Does SA have a debt problem?


Is SA’s public debt too big, or is there another problem? Moneyweb jurnalist Felicity Duncan elaborates on South Africa's position in what seems to be a trend in today's global economy.

Last week, the ratings agency Moody's lowered its outlook on South African sovereign debt to nega..., effectively placing the country on watch for a downgrade from its current A3 rating.

On the face of it, this suggests that South Africa has a debt problem, or more accurately, that Moody's is worried about the country's ability to pay back its debt. Certainly, markets reacted as if this were so - the rand weakened and the JSE lost momentum, which is just what you would expect in the case of a country groaning under the weight of too much debt (here's looking at you, Greece).

But is this the correct interpretation of Moody's announcement? Does SA have a debt problem, or is there something else going on? As regular readers know, this column is about reflecting on some of the bigger questions facing the South African economy - questions of policy and future direction. And the possible Moody's downgrade is ultimately about something much more substantive than South Africa's debt burden, it's about what kind of country South Africa is going to be.

SA debt
Now, don't get me wrong, South Africa's debt position has indeed deteriorated in the recent past. Post-1994, South Africa's public debt levels initially fell sharply, hitting a low of 23% of GDP in 2007 (IMF data), and the government kept a more-or-less balanced budget for much of the 2000s. However, after the financial crisis and the 2009 recession, the government began to spend (and borrow) more in a bid to help boost the economy as private spending collapsed.

In doing this, the government was pursuing a counter-cyclical fiscal policy - it saved when times were good (with budget surpluses in 2007 and 2008) and spent when times were bad (with deficits in 2009, 2010, and 2011) - a move which probably saved the country from a more-painful recession.

However, it also meant that the country's debt ratio began to rise, hitting 32% of GDP in the last year, and expected to get up to almost 35% over the next year (see chart). Finance minister Pravin Gordhan has said his goal is to have this ratio peak at 40% (a widely accepted international upper limit) by 2015, after which it will start to decline. This increase could be seen as alarming in certain circles, especially given the problems in Europe's sovereign debt markets.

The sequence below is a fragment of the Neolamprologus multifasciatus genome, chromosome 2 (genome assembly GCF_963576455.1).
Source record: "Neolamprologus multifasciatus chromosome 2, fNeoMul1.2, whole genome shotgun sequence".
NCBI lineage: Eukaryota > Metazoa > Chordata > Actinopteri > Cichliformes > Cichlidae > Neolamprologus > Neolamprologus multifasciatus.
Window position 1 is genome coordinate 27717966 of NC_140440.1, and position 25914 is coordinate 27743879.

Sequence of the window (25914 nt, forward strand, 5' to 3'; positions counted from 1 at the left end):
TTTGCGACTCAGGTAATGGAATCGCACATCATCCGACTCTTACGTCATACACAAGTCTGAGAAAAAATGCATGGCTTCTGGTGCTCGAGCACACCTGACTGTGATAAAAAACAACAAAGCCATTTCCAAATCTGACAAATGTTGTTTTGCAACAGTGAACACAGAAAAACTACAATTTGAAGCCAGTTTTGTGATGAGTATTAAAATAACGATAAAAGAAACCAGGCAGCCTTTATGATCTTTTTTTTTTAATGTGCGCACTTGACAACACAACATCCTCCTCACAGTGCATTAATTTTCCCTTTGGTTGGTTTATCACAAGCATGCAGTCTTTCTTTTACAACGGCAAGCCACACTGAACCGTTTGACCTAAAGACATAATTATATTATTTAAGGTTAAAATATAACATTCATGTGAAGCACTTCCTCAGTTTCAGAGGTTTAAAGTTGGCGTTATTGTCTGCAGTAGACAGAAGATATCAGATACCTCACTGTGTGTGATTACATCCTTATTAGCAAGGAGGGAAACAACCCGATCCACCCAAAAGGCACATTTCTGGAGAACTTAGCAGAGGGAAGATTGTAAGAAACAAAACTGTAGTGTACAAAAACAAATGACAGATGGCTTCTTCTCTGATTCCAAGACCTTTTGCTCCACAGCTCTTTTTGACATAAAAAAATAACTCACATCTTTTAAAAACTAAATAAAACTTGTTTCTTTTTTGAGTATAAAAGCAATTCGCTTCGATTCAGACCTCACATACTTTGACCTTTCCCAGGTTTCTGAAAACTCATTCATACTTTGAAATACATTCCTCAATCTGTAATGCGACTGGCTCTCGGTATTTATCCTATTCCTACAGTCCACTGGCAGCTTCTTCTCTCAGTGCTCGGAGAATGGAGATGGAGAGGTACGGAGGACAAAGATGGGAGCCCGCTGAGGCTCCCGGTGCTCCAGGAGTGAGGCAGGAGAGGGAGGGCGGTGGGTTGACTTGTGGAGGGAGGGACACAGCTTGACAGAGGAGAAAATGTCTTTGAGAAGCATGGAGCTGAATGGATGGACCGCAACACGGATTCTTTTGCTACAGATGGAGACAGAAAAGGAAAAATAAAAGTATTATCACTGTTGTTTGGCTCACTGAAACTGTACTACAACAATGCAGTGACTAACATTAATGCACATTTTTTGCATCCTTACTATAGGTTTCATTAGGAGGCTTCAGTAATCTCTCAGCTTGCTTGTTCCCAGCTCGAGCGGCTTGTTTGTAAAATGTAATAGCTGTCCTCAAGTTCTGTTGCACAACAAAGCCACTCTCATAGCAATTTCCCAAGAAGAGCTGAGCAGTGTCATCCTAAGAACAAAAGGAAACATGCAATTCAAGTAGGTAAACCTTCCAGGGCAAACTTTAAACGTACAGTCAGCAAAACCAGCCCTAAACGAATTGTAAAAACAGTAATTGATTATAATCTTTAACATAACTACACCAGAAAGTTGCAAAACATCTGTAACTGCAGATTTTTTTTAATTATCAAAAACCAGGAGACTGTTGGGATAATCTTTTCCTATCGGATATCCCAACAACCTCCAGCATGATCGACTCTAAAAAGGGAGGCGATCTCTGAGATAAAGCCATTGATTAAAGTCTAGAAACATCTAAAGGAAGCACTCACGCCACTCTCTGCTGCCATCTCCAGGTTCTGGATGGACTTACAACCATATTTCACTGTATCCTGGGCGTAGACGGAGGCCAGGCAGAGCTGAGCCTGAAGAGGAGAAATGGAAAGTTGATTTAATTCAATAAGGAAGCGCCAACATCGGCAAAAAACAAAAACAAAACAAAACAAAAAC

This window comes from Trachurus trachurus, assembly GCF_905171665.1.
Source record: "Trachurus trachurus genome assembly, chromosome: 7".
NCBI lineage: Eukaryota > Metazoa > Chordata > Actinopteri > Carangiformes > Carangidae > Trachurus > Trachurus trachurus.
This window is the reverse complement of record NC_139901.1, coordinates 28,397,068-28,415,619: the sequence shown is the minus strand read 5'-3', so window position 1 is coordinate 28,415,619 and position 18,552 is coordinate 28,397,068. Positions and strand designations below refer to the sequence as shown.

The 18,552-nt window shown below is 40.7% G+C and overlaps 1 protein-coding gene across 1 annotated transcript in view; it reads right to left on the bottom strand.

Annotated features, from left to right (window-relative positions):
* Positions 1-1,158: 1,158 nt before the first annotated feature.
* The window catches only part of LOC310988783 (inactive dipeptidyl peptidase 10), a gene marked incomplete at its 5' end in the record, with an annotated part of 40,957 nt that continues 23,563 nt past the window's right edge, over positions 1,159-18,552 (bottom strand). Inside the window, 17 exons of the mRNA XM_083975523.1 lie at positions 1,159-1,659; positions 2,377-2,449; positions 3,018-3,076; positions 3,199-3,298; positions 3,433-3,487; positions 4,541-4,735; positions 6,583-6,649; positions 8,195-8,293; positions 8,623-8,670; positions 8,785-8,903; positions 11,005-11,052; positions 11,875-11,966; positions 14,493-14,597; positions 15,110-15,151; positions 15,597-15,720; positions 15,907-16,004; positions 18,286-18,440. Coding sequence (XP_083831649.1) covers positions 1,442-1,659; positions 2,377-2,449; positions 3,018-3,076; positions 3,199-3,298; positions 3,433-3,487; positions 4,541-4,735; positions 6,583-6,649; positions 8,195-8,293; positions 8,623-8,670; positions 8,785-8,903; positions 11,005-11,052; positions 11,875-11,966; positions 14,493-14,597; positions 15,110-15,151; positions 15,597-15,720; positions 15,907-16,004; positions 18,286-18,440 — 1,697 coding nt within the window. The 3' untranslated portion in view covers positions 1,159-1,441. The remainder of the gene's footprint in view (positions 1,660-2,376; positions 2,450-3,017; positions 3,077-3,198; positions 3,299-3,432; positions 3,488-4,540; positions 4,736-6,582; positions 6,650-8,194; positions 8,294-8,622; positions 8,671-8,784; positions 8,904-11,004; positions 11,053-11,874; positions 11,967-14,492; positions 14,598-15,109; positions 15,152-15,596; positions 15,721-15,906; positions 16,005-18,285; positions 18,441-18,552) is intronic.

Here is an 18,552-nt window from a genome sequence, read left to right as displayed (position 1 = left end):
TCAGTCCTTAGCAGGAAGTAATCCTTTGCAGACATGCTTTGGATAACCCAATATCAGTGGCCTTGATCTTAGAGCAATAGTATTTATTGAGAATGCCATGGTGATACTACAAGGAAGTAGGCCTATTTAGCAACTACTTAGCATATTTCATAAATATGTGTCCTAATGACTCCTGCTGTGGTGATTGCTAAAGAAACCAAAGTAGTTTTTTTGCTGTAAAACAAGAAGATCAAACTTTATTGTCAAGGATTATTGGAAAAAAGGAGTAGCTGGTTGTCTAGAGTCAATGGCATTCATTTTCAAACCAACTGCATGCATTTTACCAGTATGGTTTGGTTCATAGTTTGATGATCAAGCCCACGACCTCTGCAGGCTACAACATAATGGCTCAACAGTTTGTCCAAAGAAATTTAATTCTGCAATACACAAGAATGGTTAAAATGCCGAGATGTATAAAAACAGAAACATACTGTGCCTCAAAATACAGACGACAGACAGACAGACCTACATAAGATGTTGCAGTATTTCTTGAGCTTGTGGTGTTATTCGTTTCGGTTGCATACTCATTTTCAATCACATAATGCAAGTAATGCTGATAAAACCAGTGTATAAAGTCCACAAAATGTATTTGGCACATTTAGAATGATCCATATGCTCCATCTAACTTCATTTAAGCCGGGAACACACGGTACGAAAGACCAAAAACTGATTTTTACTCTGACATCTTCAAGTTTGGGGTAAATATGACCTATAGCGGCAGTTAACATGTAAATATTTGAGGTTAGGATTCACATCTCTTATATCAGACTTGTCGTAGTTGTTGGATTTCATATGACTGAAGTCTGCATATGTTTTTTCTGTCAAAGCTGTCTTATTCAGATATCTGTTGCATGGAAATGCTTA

What's more, a lot of this extra spending has gone to things like social grants and, particularly, public sector wages. Wages have risen much faster than inflation, and are expected to account for up to 42% of national government spending this year, up from around 33% in 2007. This kind of spending is unproductive, it would be better to spend that money on infrastructure that could help create jobs, and its rapid growth is unsustainable. So it's true, in a way, that South Africa has a potential debt problem.

The bigger truth
The real issue, however, is that what South Africa has is more a political problem. Moody's isn't worried about the nation's ability to pay back debt; it's worried about government's willingness to pay back debt, and to keep debt at reasonable levels.

Moody's said as much in its announcement, noting that part of the reason for the outlook downgrade was, "the growing risk that the political commitment to low budget deficits and the ability to keep within current debt targets could be undermined by popular pressures and rising internal strains within the ANC, and between the ANC and its partners in the Tripartite Alliance (COSATU and the SACP)."

The problem, in other words, is that shrill voices within government and within the ruling party have been raised in favour of policies like land grabs and nationalisation that would seriously hurt South Africa's fiscal profile, and Moody's is worried that those chaps will get the upper hand.

Problem solved?
Happily (and coincidentally), South Africa promptly took measures seemingly designed to appease these political and policy worries. First, the Reserve Bank decided to leave interest rates unchanged - a sensible, conservative, and widely expected decision, given the twin pressures of slow growth, high unemployment, and rising inflation.

Second, the ANC decided to discipline its wayward son Julius Malema, suspending him for five years for the crime of "damaging the standing of the ANC and South Africa's international reputation."

On the face of it, this is good news. However, Malema will appeal the decision, and the move risks opening up a nasty rift in the ANC and creating additional political uncertainty. Nevertheless, the clear signal that the ANC intends to clean house and to maintain its current moderate policy stance and sensible fiscal approach is very welcome. It will not eliminate political anxieties in sovereign debt markets, but it's a pretty good start at solving South Africa's political problems.

By Felicity Duncan

Felicity Duncan is a Moneyweb journalist with a special interest in economics and global issues, who hopes that her work may just help make some folks a little richer and a little happier.

*This article first appeared in Discovery Invest and on Moneyweb.

Category: guest article

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